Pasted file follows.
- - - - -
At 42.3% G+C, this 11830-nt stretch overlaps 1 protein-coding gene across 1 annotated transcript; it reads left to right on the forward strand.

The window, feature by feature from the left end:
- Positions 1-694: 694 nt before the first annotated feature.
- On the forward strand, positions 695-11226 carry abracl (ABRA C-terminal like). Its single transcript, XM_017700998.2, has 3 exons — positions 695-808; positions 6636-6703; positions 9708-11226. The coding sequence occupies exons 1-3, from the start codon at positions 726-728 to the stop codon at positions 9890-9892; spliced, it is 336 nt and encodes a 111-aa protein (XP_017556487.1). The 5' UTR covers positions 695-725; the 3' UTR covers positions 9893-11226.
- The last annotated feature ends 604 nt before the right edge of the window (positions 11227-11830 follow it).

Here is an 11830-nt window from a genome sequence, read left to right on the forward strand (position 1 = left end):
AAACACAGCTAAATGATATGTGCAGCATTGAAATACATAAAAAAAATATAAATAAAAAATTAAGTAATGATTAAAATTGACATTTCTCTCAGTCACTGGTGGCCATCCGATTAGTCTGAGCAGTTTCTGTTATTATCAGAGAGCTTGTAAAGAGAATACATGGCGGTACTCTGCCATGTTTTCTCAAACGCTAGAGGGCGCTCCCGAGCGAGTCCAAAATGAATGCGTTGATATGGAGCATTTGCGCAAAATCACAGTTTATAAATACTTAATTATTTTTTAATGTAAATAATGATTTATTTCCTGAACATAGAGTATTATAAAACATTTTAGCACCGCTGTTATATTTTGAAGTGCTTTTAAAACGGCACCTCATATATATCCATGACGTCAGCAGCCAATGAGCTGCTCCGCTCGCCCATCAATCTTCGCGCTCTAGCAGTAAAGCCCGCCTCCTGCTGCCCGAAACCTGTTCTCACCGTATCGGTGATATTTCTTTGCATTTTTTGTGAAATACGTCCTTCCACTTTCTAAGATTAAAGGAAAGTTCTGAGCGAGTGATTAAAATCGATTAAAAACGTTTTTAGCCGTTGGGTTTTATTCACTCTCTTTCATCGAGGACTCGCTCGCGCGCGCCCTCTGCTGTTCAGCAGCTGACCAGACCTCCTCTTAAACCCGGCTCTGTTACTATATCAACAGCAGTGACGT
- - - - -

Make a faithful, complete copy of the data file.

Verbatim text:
At 42.3% G+C, this 11830-nt stretch overlaps 1 protein-coding gene across 1 annotated transcript; it reads left to right on the forward strand.

The window, feature by feature from the left end:
- Positions 1-694: 694 nt before the first annotated feature.
- On the forward strand, positions 695-11226 carry abracl (ABRA C-terminal like). Its single transcript, XM_017700998.2, has 3 exons — positions 695-808; positions 6636-6703; positions 9708-11226. The coding sequence occupies exons 1-3, from the start codon at positions 726-728 to the stop codon at positions 9890-9892; spliced, it is 336 nt and encodes a 111-aa protein (XP_017556487.1). The 5' UTR covers positions 695-725; the 3' UTR covers positions 9893-11226.
- The last annotated feature ends 604 nt before the right edge of the window (positions 11227-11830 follow it).

Here is an 11830-nt window from a genome sequence, read left to right on the forward strand (position 1 = left end):
AAACACAGCTAAATGATATGTGCAGCATTGAAATACATAAAAAAAATATAAATAAAAAATTAAGTAATGATTAAAATTGACATTTCTCTCAGTCACTGGTGGCCATCCGATTAGTCTGAGCAGTTTCTGTTATTATCAGAGAGCTTGTAAAGAGAATACATGGCGGTACTCTGCCATGTTTTCTCAAACGCTAGAGGGCGCTCCCGAGCGAGTCCAAAATGAATGCGTTGATATGGAGCATTTGCGCAAAATCACAGTTTATAAATACTTAATTATTTTTTAATGTAAATAATGATTTATTTCCTGAACATAGAGTATTATAAAACATTTTAGCACCGCTGTTATATTTTGAAGTGCTTTTAAAACGGCACCTCATATATATCCATGACGTCAGCAGCCAATGAGCTGCTCCGCTCGCCCATCAATCTTCGCGCTCTAGCAGTAAAGCCCGCCTCCTGCTGCCCGAAACCTGTTCTCACCGTATCGGTGATATTTCTTTGCATTTTTTGTGAAATACGTCCTTCCACTTTCTAAGATTAAAGGAAAGTTCTGAGCGAGTGATTAAAATCGATTAAAAACGTTTTTAGCCGTTGGGTTTTATTCACTCTCTTTCATCGAGGACTCGCTCGCGCGCGCCCTCTGCTGTTCAGCAGCTGACCAGACCTCCTCTTAAACCCGGCTCTGTTACTATATCAACAGCAGTGACGT